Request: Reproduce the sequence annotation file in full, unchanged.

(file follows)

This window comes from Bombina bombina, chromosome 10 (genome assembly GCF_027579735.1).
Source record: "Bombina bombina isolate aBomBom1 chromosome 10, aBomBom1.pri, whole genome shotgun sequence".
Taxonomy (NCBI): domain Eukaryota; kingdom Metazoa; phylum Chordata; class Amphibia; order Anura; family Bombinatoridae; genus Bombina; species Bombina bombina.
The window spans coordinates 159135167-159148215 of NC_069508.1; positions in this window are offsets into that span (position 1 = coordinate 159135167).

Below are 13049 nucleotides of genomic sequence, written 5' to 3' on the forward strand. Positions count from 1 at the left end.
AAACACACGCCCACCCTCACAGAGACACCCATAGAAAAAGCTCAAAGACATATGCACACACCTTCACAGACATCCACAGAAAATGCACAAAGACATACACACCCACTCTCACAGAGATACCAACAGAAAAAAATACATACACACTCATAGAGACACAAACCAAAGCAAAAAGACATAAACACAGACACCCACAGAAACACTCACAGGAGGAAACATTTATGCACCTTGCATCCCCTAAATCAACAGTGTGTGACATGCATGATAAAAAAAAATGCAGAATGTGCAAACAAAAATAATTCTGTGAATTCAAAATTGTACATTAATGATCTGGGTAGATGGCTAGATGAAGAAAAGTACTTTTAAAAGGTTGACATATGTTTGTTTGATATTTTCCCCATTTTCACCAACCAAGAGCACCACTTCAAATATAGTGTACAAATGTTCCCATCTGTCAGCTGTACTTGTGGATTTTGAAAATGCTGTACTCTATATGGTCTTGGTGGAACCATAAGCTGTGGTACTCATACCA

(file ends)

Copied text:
This window comes from Bombina bombina, chromosome 10 (genome assembly GCF_027579735.1).
Source record: "Bombina bombina isolate aBomBom1 chromosome 10, aBomBom1.pri, whole genome shotgun sequence".
Taxonomy (NCBI): domain Eukaryota; kingdom Metazoa; phylum Chordata; class Amphibia; order Anura; family Bombinatoridae; genus Bombina; species Bombina bombina.
The window spans coordinates 159135167-159148215 of NC_069508.1; positions in this window are offsets into that span (position 1 = coordinate 159135167).

Below are 13049 nucleotides of genomic sequence, written 5' to 3' on the forward strand. Positions count from 1 at the left end.
AAACACACGCCCACCCTCACAGAGACACCCATAGAAAAAGCTCAAAGACATATGCACACACCTTCACAGACATCCACAGAAAATGCACAAAGACATACACACCCACTCTCACAGAGATACCAACAGAAAAAAATACATACACACTCATAGAGACACAAACCAAAGCAAAAAGACATAAACACAGACACCCACAGAAACACTCACAGGAGGAAACATTTATGCACCTTGCATCCCCTAAATCAACAGTGTGTGACATGCATGATAAAAAAAAATGCAGAATGTGCAAACAAAAATAATTCTGTGAATTCAAAATTGTACATTAATGATCTGGGTAGATGGCTAGATGAAGAAAAGTACTTTTAAAAGGTTGACATATGTTTGTTTGATATTTTCCCCATTTTCACCAACCAAGAGCACCACTTCAAATATAGTGTACAAATGTTCCCATCTGTCAGCTGTACTTGTGGATTTTGAAAATGCTGTACTCTATATGGTCTTGGTGGAACCATAAGCTGTGGTACTCATACCA